Venice is a city in northeastern Italy and the capital of the Veneto region. It is situated across a group of 118 small islands that are separated by canals and linked by bridges, of which there are 400. The islands are located in the shallow Venetian Lagoon, an enclosed bay that lies between the mouths of the Po and the Piave Rivers. Parts of Venice are renowned for the beauty of their settings, their architecture, and artwork. The lagoon and a part of the city are listed as a World Heritage Site.
In 2014, 264,579 people resided in Comune di Venezia, of whom around 55,000 live in the historic city of Venice (Centro storico). Together with Padua and Treviso, the city is included in the Padua-Treviso-Venice Metropolitan Area (PATREVE), with a total population of 2.6 million. PATREVE is only a statistical metropolitan area. The name is derived from the ancient Veneti people who inhabited the region by the 10th century BCE. The city was historically the capital of the Republic of Venice. Venice has been known as the "La Dominante," "Serenissima," "Queen of the Adriatic," "City of Water," "City of Masks," "City of Bridges," "The Floating City," and "City of Canals."
The Republic of Venice was a major financial and maritime power during the Middle Ages and Renaissance, and a staging area for the Crusades and the Battle of Lepanto, as well as a very important centre of commerce (especially silk, grain, and spice) and art in the 13th century up to the end of the 17th century. The City State of Venice is considered to have been the first real international financial centre which gradually emerged from the 9th century to its peak in the 14th century. This made Venice a wealthy city throughout most of its history. It is also known for its several important artistic movements, especially the Renaissance period. After the Napoleonic Wars and the Congress of Vienna, the Republic was annexed by the Austrian Empire, until it became part of the Kingdom of Italy in 1866, following a referendum held as a result of the Third Italian War of Independence. Venice has played an important role in the history of symphonic and operatic music, and it is the birthplace of Antonio Vivaldi.
Venice has been ranked the most beautiful city in the world as of 2016. The city is facing some major challenges, however, including financial difficulties, erosion, pollution, subsidence, an excessive number of tourists in peak periods and problems caused by oversized cruise ships sailing close to the banks of the historical city.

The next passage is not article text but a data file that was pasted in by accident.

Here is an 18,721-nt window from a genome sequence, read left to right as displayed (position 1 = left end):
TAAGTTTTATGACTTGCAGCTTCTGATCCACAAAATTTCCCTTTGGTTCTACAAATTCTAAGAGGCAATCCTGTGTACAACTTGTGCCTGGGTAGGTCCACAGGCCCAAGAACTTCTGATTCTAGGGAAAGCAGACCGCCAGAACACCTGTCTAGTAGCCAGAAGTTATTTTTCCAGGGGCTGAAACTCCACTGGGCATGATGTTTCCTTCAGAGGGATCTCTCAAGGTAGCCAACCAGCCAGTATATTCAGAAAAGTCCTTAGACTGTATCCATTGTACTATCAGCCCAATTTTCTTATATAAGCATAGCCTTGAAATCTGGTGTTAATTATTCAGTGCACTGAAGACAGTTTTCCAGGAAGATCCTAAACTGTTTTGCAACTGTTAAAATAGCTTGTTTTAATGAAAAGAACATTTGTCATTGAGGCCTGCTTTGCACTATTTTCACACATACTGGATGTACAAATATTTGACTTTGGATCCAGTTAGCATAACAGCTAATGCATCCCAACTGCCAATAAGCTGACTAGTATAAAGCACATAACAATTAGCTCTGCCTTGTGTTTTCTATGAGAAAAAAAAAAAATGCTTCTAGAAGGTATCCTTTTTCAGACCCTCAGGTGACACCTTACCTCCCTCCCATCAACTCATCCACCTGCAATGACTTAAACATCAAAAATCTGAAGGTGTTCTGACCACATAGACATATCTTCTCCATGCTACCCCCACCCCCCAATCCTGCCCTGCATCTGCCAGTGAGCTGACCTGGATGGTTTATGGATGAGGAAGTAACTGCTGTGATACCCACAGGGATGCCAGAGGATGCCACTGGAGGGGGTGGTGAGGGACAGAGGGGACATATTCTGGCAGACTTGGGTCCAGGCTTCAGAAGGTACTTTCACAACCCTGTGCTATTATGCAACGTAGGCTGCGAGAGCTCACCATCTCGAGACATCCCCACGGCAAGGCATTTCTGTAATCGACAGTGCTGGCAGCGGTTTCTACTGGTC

More information is available on Wikipedia
Our last image comparison of 2017 takes us to Venice (in Italian Venezia). Modern Venice has faced many challenges, including loss of population to other areas and physical damage from flooding, subsidence, erosion, air and water pollution, and age. After devastating floods in 1966, an international effort to preserve historic Venice was coordinated by UNESCO, and many structures were renovated and preserved. Flooding has occurred throughout the history of the city; it is caused when high tides combine with storm winds, and has been combated with experiments using mechanical barriers. The sinkage of buildings and other structures, caused by the drainage of underground aquifers, has been addressed by limits on groundwater usage and the construction of an aqueduct from the Alps nearby. However, since the early 20th century, Venice has sunk 23 cm (12 in) deeper into the lagoon and in 2003 work began on a multi-billion dollar anti-flood project to protect the city from further sinkage. The construction of a 1.6 km long mobile defence barrier that will shut off high tides is scheduled for completion by 2018.
With this demonstration of images taken by the Sentinel-2 (optical sensor) and Sentinel-1 (radar SAR instrument), we aim to show the large field of application that the Copernicus satellite family can provide for monitoring urban areas.
View Sentinel 2 high resolution image (JPG 2.2 MB)
View Sentinel 1 high resolution image (JPG 2.1 MB)